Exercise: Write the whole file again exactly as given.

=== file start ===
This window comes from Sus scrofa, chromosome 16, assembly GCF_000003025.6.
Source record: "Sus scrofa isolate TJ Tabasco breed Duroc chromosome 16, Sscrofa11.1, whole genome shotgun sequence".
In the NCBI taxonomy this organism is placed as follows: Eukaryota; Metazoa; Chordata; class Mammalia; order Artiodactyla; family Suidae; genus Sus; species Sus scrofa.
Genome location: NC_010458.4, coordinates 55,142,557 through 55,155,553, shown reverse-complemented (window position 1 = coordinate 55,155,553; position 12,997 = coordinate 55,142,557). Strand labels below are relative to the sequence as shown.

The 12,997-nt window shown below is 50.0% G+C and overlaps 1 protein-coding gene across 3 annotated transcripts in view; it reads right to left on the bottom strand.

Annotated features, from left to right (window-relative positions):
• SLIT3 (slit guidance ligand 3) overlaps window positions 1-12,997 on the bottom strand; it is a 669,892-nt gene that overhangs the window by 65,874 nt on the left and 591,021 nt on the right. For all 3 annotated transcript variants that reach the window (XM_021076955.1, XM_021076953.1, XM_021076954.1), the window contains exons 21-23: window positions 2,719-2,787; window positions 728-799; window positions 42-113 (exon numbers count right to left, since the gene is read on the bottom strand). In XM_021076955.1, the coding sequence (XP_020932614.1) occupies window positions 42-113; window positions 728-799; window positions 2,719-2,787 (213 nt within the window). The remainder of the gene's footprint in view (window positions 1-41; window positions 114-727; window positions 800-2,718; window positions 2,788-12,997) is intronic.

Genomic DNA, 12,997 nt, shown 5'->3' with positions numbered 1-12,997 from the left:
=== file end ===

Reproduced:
This window comes from Sus scrofa, chromosome 16, assembly GCF_000003025.6.
Source record: "Sus scrofa isolate TJ Tabasco breed Duroc chromosome 16, Sscrofa11.1, whole genome shotgun sequence".
In the NCBI taxonomy this organism is placed as follows: Eukaryota; Metazoa; Chordata; class Mammalia; order Artiodactyla; family Suidae; genus Sus; species Sus scrofa.
Genome location: NC_010458.4, coordinates 55,142,557 through 55,155,553, shown reverse-complemented (window position 1 = coordinate 55,155,553; position 12,997 = coordinate 55,142,557). Strand labels below are relative to the sequence as shown.

The 12,997-nt window shown below is 50.0% G+C and overlaps 1 protein-coding gene across 3 annotated transcripts in view; it reads right to left on the bottom strand.

Annotated features, from left to right (window-relative positions):
• SLIT3 (slit guidance ligand 3) overlaps window positions 1-12,997 on the bottom strand; it is a 669,892-nt gene that overhangs the window by 65,874 nt on the left and 591,021 nt on the right. For all 3 annotated transcript variants that reach the window (XM_021076955.1, XM_021076953.1, XM_021076954.1), the window contains exons 21-23: window positions 2,719-2,787; window positions 728-799; window positions 42-113 (exon numbers count right to left, since the gene is read on the bottom strand). In XM_021076955.1, the coding sequence (XP_020932614.1) occupies window positions 42-113; window positions 728-799; window positions 2,719-2,787 (213 nt within the window). The remainder of the gene's footprint in view (window positions 1-41; window positions 114-727; window positions 800-2,718; window positions 2,788-12,997) is intronic.

Genomic DNA, 12,997 nt, shown 5'->3' with positions numbered 1-12,997 from the left: